Penn State didn’t have a good year in 2020, posting their first losing record since 2004, but Walker was one of a few bright lights that managed to shine through the mediocrity. At 6’6 and 320lbs, he has both the length the Panthers look for in pass protectors on the edge and the bulk to make an impact in the run game at the point of attack. With Cameron Erving, the presumptive 2021 starting left tackle, signed through the end of the 2022 season, the Panthers would be in a logical position to develop the high-upside Walker without having to force him into a starting role prematurely.
From an athletic perspective, Walker has the power to move people off the ball and the foot speed to cover speed rushers around the edge. However, he would benefit from continuing to improve his knee bend as this can create issues with control and balance as it allows his weight to get out from over his base. In terms of his hand usage, he has long arms and shows an ability to locate his hands inside to allow him to secure blocks in both the run game and the passing game, with pretty good arm extension to keep defenders away from his frame, though this could also be improved further by addressing some knee bend inconsistencies.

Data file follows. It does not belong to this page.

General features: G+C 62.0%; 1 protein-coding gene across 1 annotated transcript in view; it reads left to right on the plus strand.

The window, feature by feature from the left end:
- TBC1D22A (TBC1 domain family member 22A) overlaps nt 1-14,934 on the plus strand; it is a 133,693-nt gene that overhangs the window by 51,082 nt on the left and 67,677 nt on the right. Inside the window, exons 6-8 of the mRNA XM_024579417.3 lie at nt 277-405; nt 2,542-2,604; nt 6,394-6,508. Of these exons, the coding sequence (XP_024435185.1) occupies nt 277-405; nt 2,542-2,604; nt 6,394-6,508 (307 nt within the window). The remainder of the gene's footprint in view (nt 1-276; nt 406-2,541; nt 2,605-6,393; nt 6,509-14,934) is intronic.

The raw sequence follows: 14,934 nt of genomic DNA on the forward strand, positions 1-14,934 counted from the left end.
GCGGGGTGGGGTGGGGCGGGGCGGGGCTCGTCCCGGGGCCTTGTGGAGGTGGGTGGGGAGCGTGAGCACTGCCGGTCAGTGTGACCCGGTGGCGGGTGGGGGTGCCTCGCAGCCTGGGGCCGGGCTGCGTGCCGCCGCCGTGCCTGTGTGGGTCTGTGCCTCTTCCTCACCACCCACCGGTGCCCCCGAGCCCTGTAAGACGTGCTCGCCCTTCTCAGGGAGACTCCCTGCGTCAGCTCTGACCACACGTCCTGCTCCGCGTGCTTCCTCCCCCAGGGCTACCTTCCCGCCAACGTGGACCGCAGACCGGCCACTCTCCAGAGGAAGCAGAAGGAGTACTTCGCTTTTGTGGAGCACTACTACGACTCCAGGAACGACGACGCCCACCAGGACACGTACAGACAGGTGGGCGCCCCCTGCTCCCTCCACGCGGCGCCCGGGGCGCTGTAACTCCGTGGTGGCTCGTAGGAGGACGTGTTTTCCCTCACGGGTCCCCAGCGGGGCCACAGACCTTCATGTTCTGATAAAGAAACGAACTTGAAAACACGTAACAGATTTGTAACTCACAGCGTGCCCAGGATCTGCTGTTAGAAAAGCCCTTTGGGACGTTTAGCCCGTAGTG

The biggest thing he needs to work on is improving his control as a blocker, as he can be guilty of playing with a rather pronounced forwards lean, and this tendency to be a little frenetic and off-balance can also lead to him widening his arms which then creates issue with the consistency of his punch. He is not somebody who is a polished article, but for a team like the Panthers that could allow him to develop behind a veteran and bring him along as a rookie, the upside is huge.
Tyler Linderbaum, iOL (Iowa)